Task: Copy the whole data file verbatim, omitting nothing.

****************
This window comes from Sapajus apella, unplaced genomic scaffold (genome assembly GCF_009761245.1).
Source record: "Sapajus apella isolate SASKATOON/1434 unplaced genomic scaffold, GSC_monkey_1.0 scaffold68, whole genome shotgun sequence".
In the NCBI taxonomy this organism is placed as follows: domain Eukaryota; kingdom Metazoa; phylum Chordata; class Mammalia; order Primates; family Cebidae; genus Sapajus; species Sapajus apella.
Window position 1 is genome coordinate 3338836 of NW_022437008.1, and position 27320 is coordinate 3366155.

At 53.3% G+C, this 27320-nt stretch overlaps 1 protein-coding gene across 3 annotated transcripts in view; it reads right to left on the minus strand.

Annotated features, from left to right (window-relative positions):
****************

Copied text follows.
This window comes from Sapajus apella, unplaced genomic scaffold (genome assembly GCF_009761245.1).
Source record: "Sapajus apella isolate SASKATOON/1434 unplaced genomic scaffold, GSC_monkey_1.0 scaffold68, whole genome shotgun sequence".
In the NCBI taxonomy this organism is placed as follows: domain Eukaryota; kingdom Metazoa; phylum Chordata; class Mammalia; order Primates; family Cebidae; genus Sapajus; species Sapajus apella.
Window position 1 is genome coordinate 3338836 of NW_022437008.1, and position 27320 is coordinate 3366155.

At 53.3% G+C, this 27320-nt stretch overlaps 1 protein-coding gene across 3 annotated transcripts in view; it reads right to left on the minus strand.

Annotated features, from left to right (window-relative positions):